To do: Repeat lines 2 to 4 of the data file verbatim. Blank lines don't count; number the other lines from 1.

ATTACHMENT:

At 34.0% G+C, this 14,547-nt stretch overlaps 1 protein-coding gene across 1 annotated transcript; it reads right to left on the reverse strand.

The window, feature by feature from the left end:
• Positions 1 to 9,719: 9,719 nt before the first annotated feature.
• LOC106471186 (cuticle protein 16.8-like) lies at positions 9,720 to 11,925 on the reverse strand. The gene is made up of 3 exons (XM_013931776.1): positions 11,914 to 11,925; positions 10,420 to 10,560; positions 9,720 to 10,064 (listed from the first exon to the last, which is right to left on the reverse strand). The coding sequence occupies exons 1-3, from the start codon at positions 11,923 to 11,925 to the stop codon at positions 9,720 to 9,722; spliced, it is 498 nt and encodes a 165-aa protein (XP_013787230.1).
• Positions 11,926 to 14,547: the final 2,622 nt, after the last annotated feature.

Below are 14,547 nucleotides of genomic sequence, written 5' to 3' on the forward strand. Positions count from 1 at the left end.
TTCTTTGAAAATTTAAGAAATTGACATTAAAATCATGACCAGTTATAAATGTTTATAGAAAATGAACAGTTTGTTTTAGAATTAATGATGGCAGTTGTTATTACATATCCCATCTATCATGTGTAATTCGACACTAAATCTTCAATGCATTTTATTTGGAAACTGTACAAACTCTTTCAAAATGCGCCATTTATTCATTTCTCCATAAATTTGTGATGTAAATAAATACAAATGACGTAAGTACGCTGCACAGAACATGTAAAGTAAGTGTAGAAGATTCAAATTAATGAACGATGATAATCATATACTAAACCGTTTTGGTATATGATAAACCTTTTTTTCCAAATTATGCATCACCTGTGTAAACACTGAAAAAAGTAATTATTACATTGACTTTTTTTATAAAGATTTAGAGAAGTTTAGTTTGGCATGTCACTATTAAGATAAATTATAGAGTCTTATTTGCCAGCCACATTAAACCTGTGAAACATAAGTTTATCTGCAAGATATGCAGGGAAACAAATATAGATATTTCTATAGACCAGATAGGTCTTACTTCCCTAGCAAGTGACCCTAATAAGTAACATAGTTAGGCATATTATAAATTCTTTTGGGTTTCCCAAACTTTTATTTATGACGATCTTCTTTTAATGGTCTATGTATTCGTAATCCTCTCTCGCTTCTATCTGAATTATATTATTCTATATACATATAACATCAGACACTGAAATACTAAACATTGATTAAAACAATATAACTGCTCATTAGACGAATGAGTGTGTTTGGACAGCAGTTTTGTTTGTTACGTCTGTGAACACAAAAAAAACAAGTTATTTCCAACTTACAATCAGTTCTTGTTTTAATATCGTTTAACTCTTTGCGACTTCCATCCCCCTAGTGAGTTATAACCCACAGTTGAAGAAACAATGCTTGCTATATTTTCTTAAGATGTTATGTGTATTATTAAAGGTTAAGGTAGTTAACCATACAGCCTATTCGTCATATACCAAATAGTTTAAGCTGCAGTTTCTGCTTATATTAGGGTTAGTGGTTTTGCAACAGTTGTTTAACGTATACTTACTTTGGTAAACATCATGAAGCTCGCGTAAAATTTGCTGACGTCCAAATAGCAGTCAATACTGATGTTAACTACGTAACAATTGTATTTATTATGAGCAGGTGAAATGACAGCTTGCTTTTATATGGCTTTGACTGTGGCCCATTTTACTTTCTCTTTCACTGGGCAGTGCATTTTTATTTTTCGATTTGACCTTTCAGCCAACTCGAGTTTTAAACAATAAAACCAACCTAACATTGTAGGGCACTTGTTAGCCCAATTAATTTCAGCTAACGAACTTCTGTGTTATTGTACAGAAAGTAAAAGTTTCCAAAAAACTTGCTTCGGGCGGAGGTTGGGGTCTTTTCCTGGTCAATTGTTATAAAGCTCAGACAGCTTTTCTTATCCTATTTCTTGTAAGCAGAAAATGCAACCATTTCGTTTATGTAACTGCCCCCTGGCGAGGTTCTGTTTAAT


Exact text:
The window, feature by feature from the left end:
• Positions 1 to 9,719: 9,719 nt before the first annotated feature.
• LOC106471186 (cuticle protein 16.8-like) lies at positions 9,720 to 11,925 on the reverse strand. The gene is made up of 3 exons (XM_013931776.1): positions 11,914 to 11,925; positions 10,420 to 10,560; positions 9,720 to 10,064 (listed from the first exon to the last, which is right to left on the reverse strand). The coding sequence occupies exons 1-3, from the start codon at positions 11,923 to 11,925 to the stop codon at positions 9,720 to 9,722; spliced, it is 498 nt and encodes a 165-aa protein (XP_013787230.1).